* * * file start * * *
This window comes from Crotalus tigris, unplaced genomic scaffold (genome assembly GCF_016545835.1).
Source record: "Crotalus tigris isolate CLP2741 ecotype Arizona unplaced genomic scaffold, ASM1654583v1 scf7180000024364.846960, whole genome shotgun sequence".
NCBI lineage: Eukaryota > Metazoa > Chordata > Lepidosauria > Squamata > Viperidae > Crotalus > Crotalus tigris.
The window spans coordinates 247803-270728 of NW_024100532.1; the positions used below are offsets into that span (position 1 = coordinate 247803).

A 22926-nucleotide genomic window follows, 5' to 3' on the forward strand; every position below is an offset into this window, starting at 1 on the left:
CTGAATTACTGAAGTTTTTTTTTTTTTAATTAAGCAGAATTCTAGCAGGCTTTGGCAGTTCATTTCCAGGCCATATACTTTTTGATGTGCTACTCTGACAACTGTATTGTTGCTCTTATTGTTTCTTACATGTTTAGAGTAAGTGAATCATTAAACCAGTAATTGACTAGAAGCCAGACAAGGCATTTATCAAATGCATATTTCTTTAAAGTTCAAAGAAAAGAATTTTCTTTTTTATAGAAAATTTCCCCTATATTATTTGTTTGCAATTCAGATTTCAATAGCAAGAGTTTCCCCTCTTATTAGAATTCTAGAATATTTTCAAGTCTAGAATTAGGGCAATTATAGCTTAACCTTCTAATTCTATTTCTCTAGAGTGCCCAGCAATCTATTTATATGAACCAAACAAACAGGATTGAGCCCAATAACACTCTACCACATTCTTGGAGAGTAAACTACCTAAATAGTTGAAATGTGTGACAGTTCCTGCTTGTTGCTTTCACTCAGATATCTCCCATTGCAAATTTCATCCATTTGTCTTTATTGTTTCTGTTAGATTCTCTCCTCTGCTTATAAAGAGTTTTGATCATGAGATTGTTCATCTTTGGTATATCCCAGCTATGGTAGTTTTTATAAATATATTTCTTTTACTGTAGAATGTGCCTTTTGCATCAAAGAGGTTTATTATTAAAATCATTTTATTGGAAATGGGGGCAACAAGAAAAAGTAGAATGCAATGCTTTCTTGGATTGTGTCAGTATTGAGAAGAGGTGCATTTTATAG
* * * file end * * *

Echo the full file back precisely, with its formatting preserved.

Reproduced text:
This window comes from Crotalus tigris, unplaced genomic scaffold (genome assembly GCF_016545835.1).
Source record: "Crotalus tigris isolate CLP2741 ecotype Arizona unplaced genomic scaffold, ASM1654583v1 scf7180000024364.846960, whole genome shotgun sequence".
NCBI lineage: Eukaryota > Metazoa > Chordata > Lepidosauria > Squamata > Viperidae > Crotalus > Crotalus tigris.
The window spans coordinates 247803-270728 of NW_024100532.1; the positions used below are offsets into that span (position 1 = coordinate 247803).

A 22926-nucleotide genomic window follows, 5' to 3' on the forward strand; every position below is an offset into this window, starting at 1 on the left:
CTGAATTACTGAAGTTTTTTTTTTTTTAATTAAGCAGAATTCTAGCAGGCTTTGGCAGTTCATTTCCAGGCCATATACTTTTTGATGTGCTACTCTGACAACTGTATTGTTGCTCTTATTGTTTCTTACATGTTTAGAGTAAGTGAATCATTAAACCAGTAATTGACTAGAAGCCAGACAAGGCATTTATCAAATGCATATTTCTTTAAAGTTCAAAGAAAAGAATTTTCTTTTTTATAGAAAATTTCCCCTATATTATTTGTTTGCAATTCAGATTTCAATAGCAAGAGTTTCCCCTCTTATTAGAATTCTAGAATATTTTCAAGTCTAGAATTAGGGCAATTATAGCTTAACCTTCTAATTCTATTTCTCTAGAGTGCCCAGCAATCTATTTATATGAACCAAACAAACAGGATTGAGCCCAATAACACTCTACCACATTCTTGGAGAGTAAACTACCTAAATAGTTGAAATGTGTGACAGTTCCTGCTTGTTGCTTTCACTCAGATATCTCCCATTGCAAATTTCATCCATTTGTCTTTATTGTTTCTGTTAGATTCTCTCCTCTGCTTATAAAGAGTTTTGATCATGAGATTGTTCATCTTTGGTATATCCCAGCTATGGTAGTTTTTATAAATATATTTCTTTTACTGTAGAATGTGCCTTTTGCATCAAAGAGGTTTATTATTAAAATCATTTTATTGGAAATGGGGGCAACAAGAAAAAGTAGAATGCAATGCTTTCTTGGATTGTGTCAGTATTGAGAAGAGGTGCATTTTATAG